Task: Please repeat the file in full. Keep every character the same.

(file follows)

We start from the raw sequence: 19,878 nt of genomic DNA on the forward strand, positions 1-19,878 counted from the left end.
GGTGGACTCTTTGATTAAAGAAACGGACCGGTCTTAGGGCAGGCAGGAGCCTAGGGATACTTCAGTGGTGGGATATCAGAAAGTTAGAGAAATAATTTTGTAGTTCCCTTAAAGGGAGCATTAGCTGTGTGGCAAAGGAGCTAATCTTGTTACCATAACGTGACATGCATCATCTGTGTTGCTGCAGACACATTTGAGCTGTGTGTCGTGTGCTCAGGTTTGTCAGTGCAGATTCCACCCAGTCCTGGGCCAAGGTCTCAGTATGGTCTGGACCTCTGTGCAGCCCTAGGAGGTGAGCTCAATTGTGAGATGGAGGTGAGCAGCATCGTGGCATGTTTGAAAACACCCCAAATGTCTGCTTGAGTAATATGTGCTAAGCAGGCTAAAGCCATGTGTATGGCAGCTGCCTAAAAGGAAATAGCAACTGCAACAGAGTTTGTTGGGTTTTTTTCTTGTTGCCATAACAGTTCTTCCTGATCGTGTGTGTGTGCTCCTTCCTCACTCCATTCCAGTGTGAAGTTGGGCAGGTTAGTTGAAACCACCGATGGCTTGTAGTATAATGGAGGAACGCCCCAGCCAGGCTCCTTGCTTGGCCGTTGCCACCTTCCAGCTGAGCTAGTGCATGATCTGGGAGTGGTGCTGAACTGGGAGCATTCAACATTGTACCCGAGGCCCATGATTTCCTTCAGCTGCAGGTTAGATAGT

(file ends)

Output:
We start from the raw sequence: 19,878 nt of genomic DNA on the forward strand, positions 1-19,878 counted from the left end.
GGTGGACTCTTTGATTAAAGAAACGGACCGGTCTTAGGGCAGGCAGGAGCCTAGGGATACTTCAGTGGTGGGATATCAGAAAGTTAGAGAAATAATTTTGTAGTTCCCTTAAAGGGAGCATTAGCTGTGTGGCAAAGGAGCTAATCTTGTTACCATAACGTGACATGCATCATCTGTGTTGCTGCAGACACATTTGAGCTGTGTGTCGTGTGCTCAGGTTTGTCAGTGCAGATTCCACCCAGTCCTGGGCCAAGGTCTCAGTATGGTCTGGACCTCTGTGCAGCCCTAGGAGGTGAGCTCAATTGTGAGATGGAGGTGAGCAGCATCGTGGCATGTTTGAAAACACCCCAAATGTCTGCTTGAGTAATATGTGCTAAGCAGGCTAAAGCCATGTGTATGGCAGCTGCCTAAAAGGAAATAGCAACTGCAACAGAGTTTGTTGGGTTTTTTTCTTGTTGCCATAACAGTTCTTCCTGATCGTGTGTGTGTGCTCCTTCCTCACTCCATTCCAGTGTGAAGTTGGGCAGGTTAGTTGAAACCACCGATGGCTTGTAGTATAATGGAGGAACGCCCCAGCCAGGCTCCTTGCTTGGCCGTTGCCACCTTCCAGCTGAGCTAGTGCATGATCTGGGAGTGGTGCTGAACTGGGAGCATTCAACATTGTACCCGAGGCCCATGATTTCCTTCAGCTGCAGGTTAGATAGT